Housing Minister Ravi Kahlon had scant details for local leaders at the annual Union of BC Municipalities conference about what exactly is coming in his housing legislation when the session resumes next month, but it sounds like push is coming to shove on some fronts as far as the province and local governments go.
Kahlon told reporters he expects some communities will “think it’s fantastic,” while others won’t like the changes.
Kahlon said the housing crisis is province-wide, not just confined to larger cities. “It’s every type of community that’s facing this pressure. We’ve heard that loud and clear.”
BC government’s previous housing “refresh,” announced in April, commits to forcing approvals for up to four units on standard single-family lots. There will also be blanket approval for secondary suites and forgivable loans to homeowners who build them, along with a new flipping tax and likely expansion of the speculation and vacancy tax.
“We need to do something and frankly, the time of talking is over. We need to get to the action,” Kahlon said.
Which sounds a bit like BC United Opposition Leader Kevin Falcon’s main line of attack for a few years – the NDP is a lot better at announcing programs than implementing them. Falcon repeated the theme Thursday during a brief speech to delegates.
Community leaders at the UBCM conference also called for action in one-on-one conversations.
Cheap land where people want to live
Urban councils face not-in-my-backyard-type opposition to high-density housing projects, while rural councils often find themselves in perpetual catch-up mode, scrambling to keep infrastructure capacity at pace with new housing demands on sewer, water treatment and roads. Some communities like Kitimat or Valemount, are flush with economic prosperity and able to apply their resources to next level community improvements.
Not so in Clearwater, where 275 new subdivision lots are approved for housing with either a builder or modular house poised to break ground.
“We can build houses on cheap lands in a community where people want to live, with a hospital that’s fully stocked with doctors, and all sorts of good recreational things for people to do. [But] we’re another small town that cannot afford the sewer and water infrastructure to make that happen,” said Mayor Merlin Blackwell.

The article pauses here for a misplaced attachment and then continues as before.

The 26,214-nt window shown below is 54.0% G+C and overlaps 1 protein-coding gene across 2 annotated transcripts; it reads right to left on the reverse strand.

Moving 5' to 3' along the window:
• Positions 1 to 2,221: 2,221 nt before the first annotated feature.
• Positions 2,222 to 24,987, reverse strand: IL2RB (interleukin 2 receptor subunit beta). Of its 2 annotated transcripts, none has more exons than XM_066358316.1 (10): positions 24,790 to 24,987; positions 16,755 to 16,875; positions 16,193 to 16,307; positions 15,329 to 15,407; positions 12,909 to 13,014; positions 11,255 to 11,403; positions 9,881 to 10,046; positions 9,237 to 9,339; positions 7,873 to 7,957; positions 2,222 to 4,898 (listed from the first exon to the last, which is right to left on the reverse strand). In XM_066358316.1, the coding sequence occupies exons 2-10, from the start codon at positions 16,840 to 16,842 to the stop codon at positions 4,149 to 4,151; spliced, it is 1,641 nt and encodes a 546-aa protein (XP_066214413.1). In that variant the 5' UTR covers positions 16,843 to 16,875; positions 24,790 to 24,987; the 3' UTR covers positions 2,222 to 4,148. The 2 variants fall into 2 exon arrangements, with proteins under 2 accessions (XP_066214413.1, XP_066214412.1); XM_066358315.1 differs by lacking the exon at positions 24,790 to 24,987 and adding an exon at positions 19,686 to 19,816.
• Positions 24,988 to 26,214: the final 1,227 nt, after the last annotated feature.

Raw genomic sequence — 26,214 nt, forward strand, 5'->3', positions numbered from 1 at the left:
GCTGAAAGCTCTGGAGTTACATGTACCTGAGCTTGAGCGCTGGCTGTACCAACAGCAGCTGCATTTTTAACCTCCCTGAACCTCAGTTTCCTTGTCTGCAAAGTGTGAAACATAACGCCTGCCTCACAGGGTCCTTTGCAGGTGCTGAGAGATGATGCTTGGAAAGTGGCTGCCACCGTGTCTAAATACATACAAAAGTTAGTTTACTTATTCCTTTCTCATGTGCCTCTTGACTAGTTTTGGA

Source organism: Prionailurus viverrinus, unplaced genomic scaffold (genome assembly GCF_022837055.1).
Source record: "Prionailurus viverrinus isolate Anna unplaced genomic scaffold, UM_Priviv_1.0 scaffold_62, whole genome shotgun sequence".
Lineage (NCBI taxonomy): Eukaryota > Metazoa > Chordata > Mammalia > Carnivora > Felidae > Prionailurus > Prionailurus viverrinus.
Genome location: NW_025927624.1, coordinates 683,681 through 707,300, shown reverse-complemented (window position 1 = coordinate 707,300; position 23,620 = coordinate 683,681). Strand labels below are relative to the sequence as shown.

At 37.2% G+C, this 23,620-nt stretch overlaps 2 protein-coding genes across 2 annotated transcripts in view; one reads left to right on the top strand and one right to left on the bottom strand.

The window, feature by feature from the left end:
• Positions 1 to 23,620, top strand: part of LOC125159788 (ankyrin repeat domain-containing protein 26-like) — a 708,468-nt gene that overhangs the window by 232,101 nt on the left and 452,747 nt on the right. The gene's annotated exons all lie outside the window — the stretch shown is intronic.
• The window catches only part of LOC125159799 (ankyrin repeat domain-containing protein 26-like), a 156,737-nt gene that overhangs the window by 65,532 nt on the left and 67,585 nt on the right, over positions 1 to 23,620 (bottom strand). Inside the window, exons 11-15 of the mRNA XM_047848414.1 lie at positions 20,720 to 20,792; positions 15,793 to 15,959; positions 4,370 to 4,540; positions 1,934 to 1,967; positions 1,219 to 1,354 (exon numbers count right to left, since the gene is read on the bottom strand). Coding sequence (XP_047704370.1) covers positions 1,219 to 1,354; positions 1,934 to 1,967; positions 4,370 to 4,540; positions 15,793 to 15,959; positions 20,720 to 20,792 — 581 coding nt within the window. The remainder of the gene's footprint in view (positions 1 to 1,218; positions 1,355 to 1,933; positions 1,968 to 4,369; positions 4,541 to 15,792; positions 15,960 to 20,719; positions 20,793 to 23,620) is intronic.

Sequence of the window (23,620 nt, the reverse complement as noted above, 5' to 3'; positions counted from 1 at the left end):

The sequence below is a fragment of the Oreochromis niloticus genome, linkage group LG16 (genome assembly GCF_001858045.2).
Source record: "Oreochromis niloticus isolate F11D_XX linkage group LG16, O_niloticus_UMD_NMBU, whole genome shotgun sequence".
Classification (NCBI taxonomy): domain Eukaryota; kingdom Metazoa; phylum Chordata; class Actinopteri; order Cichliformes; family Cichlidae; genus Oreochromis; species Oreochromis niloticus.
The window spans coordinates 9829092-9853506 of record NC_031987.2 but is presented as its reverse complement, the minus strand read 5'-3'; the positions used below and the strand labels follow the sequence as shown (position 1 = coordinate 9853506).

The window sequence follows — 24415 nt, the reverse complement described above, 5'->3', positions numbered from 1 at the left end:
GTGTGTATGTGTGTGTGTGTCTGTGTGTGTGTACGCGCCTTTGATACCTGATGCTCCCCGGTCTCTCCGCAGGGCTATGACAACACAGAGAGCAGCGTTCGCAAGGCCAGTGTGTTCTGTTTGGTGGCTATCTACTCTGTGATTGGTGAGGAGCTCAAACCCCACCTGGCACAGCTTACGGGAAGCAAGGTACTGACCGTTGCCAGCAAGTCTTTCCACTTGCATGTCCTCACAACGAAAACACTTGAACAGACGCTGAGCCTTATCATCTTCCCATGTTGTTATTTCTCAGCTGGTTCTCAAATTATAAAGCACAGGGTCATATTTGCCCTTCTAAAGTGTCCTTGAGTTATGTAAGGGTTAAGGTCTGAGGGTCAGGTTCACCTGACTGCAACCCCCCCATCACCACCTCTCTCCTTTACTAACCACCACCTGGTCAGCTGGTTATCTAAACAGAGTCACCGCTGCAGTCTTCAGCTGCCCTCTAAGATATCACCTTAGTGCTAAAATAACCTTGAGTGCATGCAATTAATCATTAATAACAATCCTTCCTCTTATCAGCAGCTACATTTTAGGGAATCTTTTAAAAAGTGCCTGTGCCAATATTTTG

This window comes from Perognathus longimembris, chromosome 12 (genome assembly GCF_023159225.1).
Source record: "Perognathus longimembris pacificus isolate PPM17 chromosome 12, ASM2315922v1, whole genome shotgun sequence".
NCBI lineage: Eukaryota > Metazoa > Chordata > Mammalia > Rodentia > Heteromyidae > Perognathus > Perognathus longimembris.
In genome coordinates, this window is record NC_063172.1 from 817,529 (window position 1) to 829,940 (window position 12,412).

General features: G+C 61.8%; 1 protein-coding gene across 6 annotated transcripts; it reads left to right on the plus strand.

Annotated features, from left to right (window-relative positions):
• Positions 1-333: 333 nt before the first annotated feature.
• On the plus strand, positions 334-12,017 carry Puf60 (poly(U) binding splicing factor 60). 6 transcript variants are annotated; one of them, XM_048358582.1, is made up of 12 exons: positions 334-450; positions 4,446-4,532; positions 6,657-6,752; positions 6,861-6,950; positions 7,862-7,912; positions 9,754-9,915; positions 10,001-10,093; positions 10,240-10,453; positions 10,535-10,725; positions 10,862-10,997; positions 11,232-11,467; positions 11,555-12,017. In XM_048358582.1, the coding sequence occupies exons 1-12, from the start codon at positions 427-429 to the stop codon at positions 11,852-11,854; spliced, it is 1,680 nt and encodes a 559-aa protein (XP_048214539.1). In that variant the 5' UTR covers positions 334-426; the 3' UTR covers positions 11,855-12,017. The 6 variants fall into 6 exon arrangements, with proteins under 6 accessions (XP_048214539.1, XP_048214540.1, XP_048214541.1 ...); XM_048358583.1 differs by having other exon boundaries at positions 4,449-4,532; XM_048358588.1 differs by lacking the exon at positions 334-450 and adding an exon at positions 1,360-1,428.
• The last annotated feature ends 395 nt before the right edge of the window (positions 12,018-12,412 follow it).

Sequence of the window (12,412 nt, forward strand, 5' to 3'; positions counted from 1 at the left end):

With an annual municipal budget of about $3 million, the town would have to borrow four or five times that to lay sewer and water lines needed to connect to the homes. “And we just can’t do it.”
Even if they could, the town would hit a debt cap that could paralyze the community’s ability to deal with other emergencies.
“We can’t afford to be maxed out. But we also can’t continue to put these things off, because people want to build and people need housing.” Never mind construction costs that are rising 15 to 30 per cent year-on-year, he said.
Five million, a drop in the bucket for small city infrastructure costs
Frequently, municipalities provide land for new supportive housing projects, while the province purchases or leases the building and covers operating costs. In Terrace, the city needs more social housing in its downtown core but has already provided its properties to previous supportive housing and shelter projects.
And despite an infusion of $5 million from the province’s $1 billion Growing Communities Fund in March – the money went to overdue remediation work at the community’s closed landfill site – the city, with its modest property tax base, is still struggling to pay for additional infrastructure needed to serve expanding subdivisons to house new residents.
Terrace may be up for a reprieve soon. The city is part of the Resource Benefits Alliance, a group of 21 northwestern communities currently negotiating an agreement with the province to keep a greater portion of revenue generated in the region.
Alliance members are hopeful an agreement will be reached in time for inclusion in B.C.’s 2024 budget.
Competition for housing grants can be brutal
In Clearwater, Blackwell said more federal and provincial grants are needed. “And we need those grants not to be three to five times oversubscribed.”
Competition for grants is a deal breaker for small communities. But help is on the way, according to Premier David Eby, who announced a new $61 million fund in the last minutes of the UBCM conference on Friday to help local governments create housing proposals.
Mayors are “at their wit’s end,” Eby acknowledged to municipal leaders, explaining the fund will help “ensure that your housing policy is the best it can possibly be to support your communities, give people a chance to find a place they can rent, a place that they can actually potentially get into market. And you can be responsive to what we’re asking.
“And we can actually have a true partnership on this critical [file].”
Former UBCM President Jen Ford called earlier for a complete overhaul of how all levels of government handle housing and all the infrastructure that comes with it.